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For example, if we

def c=(foo)
  p "hello"
end

c = 3
c=(3)

and no "hello" will be printed. I know it can be invoked by self.c = 3 but why? and in what other ways can it be invoked?

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3 Answers 3

c = 3 (and c = (3), which is completely equivalent to it) is always interpreted as a local variable assignment. You might say it should be interpreted as a local variable assignment only if a method c= is not defined on self, but there are various problems with that:

  1. At least MRI needs to know at parse time which local variables are defined in a given scope. However it is not known at parse time, whether a given method is defined or not. So ruby couldn't know whether c = 3 defines the variable c or calls the method c= until runtime, which means it wouldn't know whether a local variable c is defined at parse time. This means that MRI would need to change the way it handles local variables in the parser, to make it work like you want it to.

  2. It wouldn't be possible to define a local variable named c if a method is c= is already defined. You might say that's okay, because having local variables and methods with the same name is confusing anyway. However consider the case, where you define method_missing so that foo= is defined for every possible foo (as is the case on OpenStructs for example). In that case it would not be possible to define local variables at all.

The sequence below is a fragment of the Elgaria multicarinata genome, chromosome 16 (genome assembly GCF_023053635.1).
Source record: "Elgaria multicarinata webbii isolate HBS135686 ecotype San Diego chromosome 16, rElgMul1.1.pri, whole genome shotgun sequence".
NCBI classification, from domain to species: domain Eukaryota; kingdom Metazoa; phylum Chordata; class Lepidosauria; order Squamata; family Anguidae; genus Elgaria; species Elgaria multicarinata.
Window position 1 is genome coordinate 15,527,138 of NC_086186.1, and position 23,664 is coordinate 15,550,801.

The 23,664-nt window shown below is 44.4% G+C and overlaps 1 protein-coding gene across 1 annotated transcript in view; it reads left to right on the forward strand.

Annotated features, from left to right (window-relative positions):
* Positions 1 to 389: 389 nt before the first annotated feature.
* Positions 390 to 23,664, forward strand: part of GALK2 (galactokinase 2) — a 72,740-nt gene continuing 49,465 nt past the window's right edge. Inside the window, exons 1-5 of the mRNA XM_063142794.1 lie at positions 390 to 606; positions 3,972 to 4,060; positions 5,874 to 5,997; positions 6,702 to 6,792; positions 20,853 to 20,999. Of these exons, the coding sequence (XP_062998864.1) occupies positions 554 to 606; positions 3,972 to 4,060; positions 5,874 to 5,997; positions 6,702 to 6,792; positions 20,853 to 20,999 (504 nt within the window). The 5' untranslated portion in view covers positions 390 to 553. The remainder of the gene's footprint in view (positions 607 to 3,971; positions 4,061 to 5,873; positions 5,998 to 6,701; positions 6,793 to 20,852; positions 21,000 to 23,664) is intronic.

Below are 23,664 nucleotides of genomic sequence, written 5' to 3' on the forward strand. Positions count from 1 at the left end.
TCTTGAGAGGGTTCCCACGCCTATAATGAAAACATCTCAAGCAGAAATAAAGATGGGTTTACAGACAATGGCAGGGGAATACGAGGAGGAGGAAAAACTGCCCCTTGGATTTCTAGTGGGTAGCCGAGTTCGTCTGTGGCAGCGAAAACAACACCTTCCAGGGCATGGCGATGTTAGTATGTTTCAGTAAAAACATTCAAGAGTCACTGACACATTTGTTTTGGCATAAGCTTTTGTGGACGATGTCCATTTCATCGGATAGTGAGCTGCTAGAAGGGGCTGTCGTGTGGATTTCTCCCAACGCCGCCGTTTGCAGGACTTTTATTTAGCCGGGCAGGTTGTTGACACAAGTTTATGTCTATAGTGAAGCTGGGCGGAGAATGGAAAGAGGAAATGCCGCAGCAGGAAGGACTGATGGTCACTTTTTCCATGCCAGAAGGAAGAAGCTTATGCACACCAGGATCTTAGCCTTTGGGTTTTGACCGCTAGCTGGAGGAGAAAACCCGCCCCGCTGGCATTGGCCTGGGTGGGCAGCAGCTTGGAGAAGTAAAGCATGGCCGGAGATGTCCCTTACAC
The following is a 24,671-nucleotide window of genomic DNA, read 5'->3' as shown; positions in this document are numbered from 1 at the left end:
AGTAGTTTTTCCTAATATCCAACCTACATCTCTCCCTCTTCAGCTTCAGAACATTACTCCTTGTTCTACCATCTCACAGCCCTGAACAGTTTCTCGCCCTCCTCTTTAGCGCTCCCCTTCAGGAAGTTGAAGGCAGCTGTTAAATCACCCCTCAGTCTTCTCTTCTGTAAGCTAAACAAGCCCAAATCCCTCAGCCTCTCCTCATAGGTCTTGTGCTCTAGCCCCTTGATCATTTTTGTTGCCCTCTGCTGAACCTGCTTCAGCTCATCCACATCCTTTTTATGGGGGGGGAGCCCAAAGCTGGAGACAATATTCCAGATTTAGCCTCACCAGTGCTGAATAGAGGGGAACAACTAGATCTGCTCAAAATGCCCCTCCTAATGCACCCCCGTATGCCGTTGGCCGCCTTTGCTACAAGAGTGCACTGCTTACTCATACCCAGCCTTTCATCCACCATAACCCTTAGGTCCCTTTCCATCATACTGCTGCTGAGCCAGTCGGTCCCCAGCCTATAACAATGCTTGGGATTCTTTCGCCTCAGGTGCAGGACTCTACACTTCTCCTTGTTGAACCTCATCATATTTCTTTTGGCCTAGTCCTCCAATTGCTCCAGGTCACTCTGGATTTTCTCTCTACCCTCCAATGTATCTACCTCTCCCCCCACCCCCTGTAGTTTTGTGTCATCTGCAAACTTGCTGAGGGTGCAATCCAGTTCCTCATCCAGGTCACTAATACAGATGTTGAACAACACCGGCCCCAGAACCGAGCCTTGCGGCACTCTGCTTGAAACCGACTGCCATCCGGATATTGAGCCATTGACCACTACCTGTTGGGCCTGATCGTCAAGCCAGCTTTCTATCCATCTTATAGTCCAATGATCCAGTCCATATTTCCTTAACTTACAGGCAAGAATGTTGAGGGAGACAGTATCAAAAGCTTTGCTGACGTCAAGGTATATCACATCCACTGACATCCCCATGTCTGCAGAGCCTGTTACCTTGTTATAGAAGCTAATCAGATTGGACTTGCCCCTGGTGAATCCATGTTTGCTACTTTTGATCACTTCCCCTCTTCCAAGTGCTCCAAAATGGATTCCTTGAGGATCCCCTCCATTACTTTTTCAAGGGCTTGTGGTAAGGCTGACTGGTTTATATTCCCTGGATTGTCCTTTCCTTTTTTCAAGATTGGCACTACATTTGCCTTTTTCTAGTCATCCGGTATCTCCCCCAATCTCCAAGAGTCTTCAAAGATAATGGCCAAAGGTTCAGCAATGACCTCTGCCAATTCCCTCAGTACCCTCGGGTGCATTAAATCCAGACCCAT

3. You can't tell for sure, whether an object responds to c= without running it because it might be handled by method_missing. So the whole thing would actually be undecidable.

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2  
+1 for giving a comprehensive list of why's (whereas I provided only the behavior/rule itself). –  Ed S. Feb 24 '11 at 22:45

Because local variables take precedence over previously defined methods/variables with the same name. You need to qualify with 'self' in this case so that c isn't interpreted to be the declaration/assignment of a local variable.

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2  
The code he posted was sufficient. If you did self.c = 3, it'd work in IRB. –  Andrew Grimm Feb 24 '11 at 22:56
    
Yeah, I suppose you're right there. –  Ed S. Feb 24 '11 at 23:19
    
On a side note, people should be voting for sepp2k's answer. It's better and more complete than mine is. –  Ed S. Feb 24 '11 at 23:20

The Ruby only calls this kind of method if the code cannot be interpreted as a variable assignment. There is no better way to force the method call.

self.c = 1
send(:c=, 1)
__send__(:c=, 1)
method(:c=).call(1)
method(:c=)[1]
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